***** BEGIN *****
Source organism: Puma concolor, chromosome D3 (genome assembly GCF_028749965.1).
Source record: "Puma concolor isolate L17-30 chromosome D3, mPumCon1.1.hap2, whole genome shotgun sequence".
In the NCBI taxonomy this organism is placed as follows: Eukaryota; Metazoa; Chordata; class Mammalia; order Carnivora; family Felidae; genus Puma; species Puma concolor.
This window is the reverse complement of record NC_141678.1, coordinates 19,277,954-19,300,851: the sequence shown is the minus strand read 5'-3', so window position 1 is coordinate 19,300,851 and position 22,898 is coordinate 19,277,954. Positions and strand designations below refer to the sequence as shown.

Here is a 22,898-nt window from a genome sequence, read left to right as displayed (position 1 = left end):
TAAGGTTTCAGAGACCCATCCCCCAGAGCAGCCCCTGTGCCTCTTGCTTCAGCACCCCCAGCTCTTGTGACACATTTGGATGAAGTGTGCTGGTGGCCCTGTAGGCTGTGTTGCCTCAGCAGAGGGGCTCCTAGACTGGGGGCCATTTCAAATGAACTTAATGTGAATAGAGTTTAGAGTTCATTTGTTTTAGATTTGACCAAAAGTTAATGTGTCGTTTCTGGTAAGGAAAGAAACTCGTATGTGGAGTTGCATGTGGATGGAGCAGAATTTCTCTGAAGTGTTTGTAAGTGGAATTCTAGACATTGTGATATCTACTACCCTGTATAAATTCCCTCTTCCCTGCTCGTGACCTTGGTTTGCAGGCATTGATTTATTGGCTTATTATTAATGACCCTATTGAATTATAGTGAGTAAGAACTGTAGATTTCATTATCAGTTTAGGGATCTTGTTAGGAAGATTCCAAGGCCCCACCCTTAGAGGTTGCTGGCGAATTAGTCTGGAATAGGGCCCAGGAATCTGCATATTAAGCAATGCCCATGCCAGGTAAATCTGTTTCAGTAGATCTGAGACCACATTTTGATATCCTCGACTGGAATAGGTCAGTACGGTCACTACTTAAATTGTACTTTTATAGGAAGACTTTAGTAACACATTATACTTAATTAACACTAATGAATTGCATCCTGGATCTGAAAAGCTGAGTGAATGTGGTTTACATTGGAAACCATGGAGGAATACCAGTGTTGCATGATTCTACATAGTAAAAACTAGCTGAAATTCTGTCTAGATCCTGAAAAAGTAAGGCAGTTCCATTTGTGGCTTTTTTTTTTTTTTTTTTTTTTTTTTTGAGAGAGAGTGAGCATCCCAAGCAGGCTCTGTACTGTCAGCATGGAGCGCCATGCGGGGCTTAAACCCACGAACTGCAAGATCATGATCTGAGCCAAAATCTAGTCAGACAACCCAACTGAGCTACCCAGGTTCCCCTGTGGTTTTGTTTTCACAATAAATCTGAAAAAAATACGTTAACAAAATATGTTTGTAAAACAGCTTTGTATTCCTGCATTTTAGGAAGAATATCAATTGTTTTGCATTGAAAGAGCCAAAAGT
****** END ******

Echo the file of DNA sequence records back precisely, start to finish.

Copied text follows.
Source organism: Puma concolor, chromosome D3 (genome assembly GCF_028749965.1).
Source record: "Puma concolor isolate L17-30 chromosome D3, mPumCon1.1.hap2, whole genome shotgun sequence".
In the NCBI taxonomy this organism is placed as follows: Eukaryota; Metazoa; Chordata; class Mammalia; order Carnivora; family Felidae; genus Puma; species Puma concolor.
This window is the reverse complement of record NC_141678.1, coordinates 19,277,954-19,300,851: the sequence shown is the minus strand read 5'-3', so window position 1 is coordinate 19,300,851 and position 22,898 is coordinate 19,277,954. Positions and strand designations below refer to the sequence as shown.

Here is a 22,898-nt window from a genome sequence, read left to right as displayed (position 1 = left end):
TAAGGTTTCAGAGACCCATCCCCCAGAGCAGCCCCTGTGCCTCTTGCTTCAGCACCCCCAGCTCTTGTGACACATTTGGATGAAGTGTGCTGGTGGCCCTGTAGGCTGTGTTGCCTCAGCAGAGGGGCTCCTAGACTGGGGGCCATTTCAAATGAACTTAATGTGAATAGAGTTTAGAGTTCATTTGTTTTAGATTTGACCAAAAGTTAATGTGTCGTTTCTGGTAAGGAAAGAAACTCGTATGTGGAGTTGCATGTGGATGGAGCAGAATTTCTCTGAAGTGTTTGTAAGTGGAATTCTAGACATTGTGATATCTACTACCCTGTATAAATTCCCTCTTCCCTGCTCGTGACCTTGGTTTGCAGGCATTGATTTATTGGCTTATTATTAATGACCCTATTGAATTATAGTGAGTAAGAACTGTAGATTTCATTATCAGTTTAGGGATCTTGTTAGGAAGATTCCAAGGCCCCACCCTTAGAGGTTGCTGGCGAATTAGTCTGGAATAGGGCCCAGGAATCTGCATATTAAGCAATGCCCATGCCAGGTAAATCTGTTTCAGTAGATCTGAGACCACATTTTGATATCCTCGACTGGAATAGGTCAGTACGGTCACTACTTAAATTGTACTTTTATAGGAAGACTTTAGTAACACATTATACTTAATTAACACTAATGAATTGCATCCTGGATCTGAAAAGCTGAGTGAATGTGGTTTACATTGGAAACCATGGAGGAATACCAGTGTTGCATGATTCTACATAGTAAAAACTAGCTGAAATTCTGTCTAGATCCTGAAAAAGTAAGGCAGTTCCATTTGTGGCTTTTTTTTTTTTTTTTTTTTTTTTTTTGAGAGAGAGTGAGCATCCCAAGCAGGCTCTGTACTGTCAGCATGGAGCGCCATGCGGGGCTTAAACCCACGAACTGCAAGATCATGATCTGAGCCAAAATCTAGTCAGACAACCCAACTGAGCTACCCAGGTTCCCCTGTGGTTTTGTTTTCACAATAAATCTGAAAAAAATACGTTAACAAAATATGTTTGTAAAACAGCTTTGTATTCCTGCATTTTAGGAAGAATATCAATTGTTTTGCATTGAAAGAGCCAAAAGT